The essence of capturing marine life

Last night, while doing some underwater photography, a group of three young fishermen approached me and asked what I was doing.

A Violet Spotted Anemone nestled on a sandy seabed and captured with side lighting.

Interesting they said.

In response to my query of their activities they answered ‘Catching sharks. To get a bragging photo’ with excitement.

Though plenty of tag and release has offered up a vast amount of information on shark growth, migration and reproductive strategies, very little has been conducted on the physiological stress of capture, handling and even the substrate that they are landed on.

I suggested that if he wanted a photo with a shark to brag about he should review the Instagram account @Oceanramsey to get some ideas. All of which would make his efforts for the night rather insipid.

Seriously, if you want to brag, put a mask and fins on and get in the water and up close and personal with a shark.

Though the media portrays sharks as ruthless violet creatures, approached carefully, it is possible to swim with many species. A head on encounter with a Scalloped Hammerhead is a surreal experience due to their unusual head shape.

In the 1970’s and 1980’s at the start of concerted game capture, the method was to chase game across the veld and try lasso them.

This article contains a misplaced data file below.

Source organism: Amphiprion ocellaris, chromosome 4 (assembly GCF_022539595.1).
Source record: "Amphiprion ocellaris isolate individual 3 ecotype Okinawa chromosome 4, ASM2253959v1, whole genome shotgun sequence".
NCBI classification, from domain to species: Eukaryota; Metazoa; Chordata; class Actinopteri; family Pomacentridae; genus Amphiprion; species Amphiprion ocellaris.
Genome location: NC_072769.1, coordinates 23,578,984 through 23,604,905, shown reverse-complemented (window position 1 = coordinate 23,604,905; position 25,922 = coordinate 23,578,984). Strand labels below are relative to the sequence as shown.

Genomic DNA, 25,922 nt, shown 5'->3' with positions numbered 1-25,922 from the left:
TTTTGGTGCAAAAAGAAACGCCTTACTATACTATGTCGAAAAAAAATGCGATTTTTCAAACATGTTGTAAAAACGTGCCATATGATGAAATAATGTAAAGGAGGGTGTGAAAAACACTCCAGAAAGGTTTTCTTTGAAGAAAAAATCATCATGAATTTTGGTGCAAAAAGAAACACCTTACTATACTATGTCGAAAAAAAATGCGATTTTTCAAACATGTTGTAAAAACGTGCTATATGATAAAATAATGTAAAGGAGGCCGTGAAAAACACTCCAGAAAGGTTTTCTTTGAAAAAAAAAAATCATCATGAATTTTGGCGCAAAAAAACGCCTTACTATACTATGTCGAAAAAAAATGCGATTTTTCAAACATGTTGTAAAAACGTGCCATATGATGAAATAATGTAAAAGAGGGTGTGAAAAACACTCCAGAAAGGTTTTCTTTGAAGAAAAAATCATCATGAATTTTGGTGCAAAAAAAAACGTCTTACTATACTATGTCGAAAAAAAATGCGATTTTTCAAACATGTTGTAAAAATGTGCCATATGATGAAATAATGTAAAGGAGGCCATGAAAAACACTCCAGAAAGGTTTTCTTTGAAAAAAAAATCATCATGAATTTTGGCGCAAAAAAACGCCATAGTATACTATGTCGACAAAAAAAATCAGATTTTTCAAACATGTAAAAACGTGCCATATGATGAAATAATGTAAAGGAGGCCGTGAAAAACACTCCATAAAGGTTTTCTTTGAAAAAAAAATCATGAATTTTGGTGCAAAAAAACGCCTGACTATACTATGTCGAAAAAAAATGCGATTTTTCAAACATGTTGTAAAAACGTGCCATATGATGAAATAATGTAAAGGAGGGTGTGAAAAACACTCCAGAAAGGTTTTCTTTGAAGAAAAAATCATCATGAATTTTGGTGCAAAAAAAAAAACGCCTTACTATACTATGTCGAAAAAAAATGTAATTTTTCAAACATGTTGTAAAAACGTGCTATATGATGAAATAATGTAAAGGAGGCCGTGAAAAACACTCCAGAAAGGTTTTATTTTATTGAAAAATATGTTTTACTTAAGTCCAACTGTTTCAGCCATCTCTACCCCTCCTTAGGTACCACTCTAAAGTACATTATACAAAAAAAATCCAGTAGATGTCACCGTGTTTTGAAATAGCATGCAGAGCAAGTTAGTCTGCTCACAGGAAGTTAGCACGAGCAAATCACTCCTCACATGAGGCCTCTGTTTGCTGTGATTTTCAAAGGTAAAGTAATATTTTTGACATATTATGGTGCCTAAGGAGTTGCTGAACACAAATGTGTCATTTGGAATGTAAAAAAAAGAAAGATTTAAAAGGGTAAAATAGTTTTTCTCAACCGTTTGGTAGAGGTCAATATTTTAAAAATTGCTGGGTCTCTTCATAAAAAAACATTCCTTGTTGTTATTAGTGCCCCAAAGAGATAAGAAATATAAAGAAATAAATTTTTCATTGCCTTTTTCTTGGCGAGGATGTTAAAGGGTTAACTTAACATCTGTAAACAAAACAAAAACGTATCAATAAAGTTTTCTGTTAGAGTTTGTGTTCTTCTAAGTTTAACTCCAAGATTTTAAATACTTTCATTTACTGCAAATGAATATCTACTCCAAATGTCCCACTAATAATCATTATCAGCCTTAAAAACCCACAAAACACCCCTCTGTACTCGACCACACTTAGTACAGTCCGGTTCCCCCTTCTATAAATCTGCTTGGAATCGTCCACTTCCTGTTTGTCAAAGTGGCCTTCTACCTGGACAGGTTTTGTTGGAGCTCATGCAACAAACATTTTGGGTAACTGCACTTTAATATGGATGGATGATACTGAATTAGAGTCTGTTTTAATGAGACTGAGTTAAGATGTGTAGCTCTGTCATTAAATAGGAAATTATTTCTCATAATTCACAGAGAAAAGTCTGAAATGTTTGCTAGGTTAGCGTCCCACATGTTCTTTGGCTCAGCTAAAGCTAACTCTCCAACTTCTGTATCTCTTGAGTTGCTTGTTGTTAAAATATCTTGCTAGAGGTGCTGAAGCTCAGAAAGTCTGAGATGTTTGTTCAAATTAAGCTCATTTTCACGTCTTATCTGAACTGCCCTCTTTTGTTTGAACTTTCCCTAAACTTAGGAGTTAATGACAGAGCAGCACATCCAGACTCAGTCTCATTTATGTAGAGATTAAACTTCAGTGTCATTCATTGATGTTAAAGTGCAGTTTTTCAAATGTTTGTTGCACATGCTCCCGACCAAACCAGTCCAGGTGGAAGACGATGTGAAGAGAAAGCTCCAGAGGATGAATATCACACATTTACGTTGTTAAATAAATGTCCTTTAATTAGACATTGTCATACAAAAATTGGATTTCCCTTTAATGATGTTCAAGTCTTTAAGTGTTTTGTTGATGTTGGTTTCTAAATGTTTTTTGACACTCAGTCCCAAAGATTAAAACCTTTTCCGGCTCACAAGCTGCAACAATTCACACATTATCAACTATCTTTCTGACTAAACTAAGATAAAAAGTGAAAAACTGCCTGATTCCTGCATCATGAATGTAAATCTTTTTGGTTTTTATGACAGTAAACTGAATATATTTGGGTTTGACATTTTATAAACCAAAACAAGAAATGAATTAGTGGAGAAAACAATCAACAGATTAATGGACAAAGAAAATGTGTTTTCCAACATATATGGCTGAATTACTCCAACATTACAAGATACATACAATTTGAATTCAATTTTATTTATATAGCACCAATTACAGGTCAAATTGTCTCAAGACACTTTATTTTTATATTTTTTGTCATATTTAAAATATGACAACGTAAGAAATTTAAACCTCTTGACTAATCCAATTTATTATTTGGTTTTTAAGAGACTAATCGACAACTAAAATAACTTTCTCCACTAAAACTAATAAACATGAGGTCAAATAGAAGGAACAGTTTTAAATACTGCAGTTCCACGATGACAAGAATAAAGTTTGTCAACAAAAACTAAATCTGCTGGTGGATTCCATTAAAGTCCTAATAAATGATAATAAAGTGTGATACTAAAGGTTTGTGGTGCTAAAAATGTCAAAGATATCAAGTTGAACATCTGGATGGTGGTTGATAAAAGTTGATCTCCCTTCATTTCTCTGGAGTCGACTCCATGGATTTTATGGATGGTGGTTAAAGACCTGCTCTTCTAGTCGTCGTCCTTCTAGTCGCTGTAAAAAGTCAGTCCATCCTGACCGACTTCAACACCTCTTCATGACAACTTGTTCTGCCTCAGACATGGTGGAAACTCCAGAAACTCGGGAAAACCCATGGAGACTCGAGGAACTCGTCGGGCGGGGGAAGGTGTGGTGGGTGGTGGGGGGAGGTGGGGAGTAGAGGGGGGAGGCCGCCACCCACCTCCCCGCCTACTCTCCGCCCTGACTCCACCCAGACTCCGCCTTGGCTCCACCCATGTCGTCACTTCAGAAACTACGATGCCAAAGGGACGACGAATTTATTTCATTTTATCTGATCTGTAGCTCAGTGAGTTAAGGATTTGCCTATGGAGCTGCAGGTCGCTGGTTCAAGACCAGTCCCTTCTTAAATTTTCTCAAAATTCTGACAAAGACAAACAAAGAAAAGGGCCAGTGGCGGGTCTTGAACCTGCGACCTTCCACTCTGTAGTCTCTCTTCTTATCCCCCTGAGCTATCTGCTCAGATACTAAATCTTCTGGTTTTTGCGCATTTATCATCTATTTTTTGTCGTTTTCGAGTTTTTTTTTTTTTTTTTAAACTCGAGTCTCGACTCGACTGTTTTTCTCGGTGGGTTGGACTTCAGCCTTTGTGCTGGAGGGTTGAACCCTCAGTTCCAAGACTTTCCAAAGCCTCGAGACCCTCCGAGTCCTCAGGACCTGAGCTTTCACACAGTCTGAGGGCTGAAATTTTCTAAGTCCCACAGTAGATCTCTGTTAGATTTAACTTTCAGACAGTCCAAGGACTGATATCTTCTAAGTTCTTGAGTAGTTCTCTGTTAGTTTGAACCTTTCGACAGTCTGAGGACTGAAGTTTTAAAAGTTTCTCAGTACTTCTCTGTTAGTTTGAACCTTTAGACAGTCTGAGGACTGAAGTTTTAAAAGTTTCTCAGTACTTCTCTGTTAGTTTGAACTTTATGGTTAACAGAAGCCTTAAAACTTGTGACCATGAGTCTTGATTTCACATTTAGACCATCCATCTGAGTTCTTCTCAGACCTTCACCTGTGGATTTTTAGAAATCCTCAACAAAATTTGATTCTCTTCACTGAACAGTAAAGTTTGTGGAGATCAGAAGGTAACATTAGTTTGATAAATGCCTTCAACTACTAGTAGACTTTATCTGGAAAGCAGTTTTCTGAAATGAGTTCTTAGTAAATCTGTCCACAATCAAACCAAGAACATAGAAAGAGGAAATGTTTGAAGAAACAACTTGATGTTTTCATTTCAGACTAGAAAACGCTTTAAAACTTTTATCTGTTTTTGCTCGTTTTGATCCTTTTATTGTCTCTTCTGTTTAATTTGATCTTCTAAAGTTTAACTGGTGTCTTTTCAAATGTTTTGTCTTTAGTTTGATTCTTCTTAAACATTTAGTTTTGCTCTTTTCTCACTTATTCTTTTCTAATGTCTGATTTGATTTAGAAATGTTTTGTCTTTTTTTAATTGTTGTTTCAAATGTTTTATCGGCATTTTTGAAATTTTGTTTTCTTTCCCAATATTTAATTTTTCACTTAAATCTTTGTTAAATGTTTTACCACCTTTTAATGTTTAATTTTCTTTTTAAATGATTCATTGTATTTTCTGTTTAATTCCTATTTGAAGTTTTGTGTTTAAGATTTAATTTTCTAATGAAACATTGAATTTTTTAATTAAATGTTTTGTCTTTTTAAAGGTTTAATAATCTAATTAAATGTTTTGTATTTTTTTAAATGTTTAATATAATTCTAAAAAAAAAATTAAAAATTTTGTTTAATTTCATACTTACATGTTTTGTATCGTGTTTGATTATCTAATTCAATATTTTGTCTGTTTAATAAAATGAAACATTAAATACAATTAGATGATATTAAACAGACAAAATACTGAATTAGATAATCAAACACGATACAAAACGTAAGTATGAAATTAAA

Sadly many animals died. Research showed that the core cause was exhaustion, the excessive build up of lactic acid. Thankfully today game capture is more sophisticated and extreme care is given to the capture, handling and release of wildlife.

It may be time to do so with large fish and cartilaginous fish in particular, namely the sharks and rays.

Not only does a prolonged time landing a large shark pose a life threatening risk to survival, but landing on rocks without a mat presents the risk of lacerations and damage to eyes.

Collateral damage from snagged recreational fishing tackle, a young male Blue Stingray died from ghost fishing.

Snagging of tackle during landing a catch also adds the risk of death by ghost fishing.

This morning, while freediving I found a small male Blue Stingray, dead with abrasions and hooked on snagged fishing tackle.

Inverted on the seabed the male Blue Stingray was snagged to a rock by fishing tackle. In this case, the tackle most likely snagged while the fisherman was trying to land the stingray, resulting in a prolonged fighting death as it tried to free itself.

Echos of the young fishermen from last night rang through my mind as I recovered the tackle and the fresh corpse ‘Wow, catching a ray was better than a shark.’ Inspired by his excitement, his friends both wanted to catch a ray.

Was this ray an unfortunate catch which snagged the braided line on the anchor rock and died struggling, to become the 7th fish species that we have documented being killed by ghost fishing?

Tackle rigged for larger species of fish often get snagged when the lead sinker catches on the reef. Braided line is difficult to break and results in a strong anchor to the reef for any hooked fish.

Still looking for bragging rights, follow the example of @Oceanramsey. You will travel more and have more fun.

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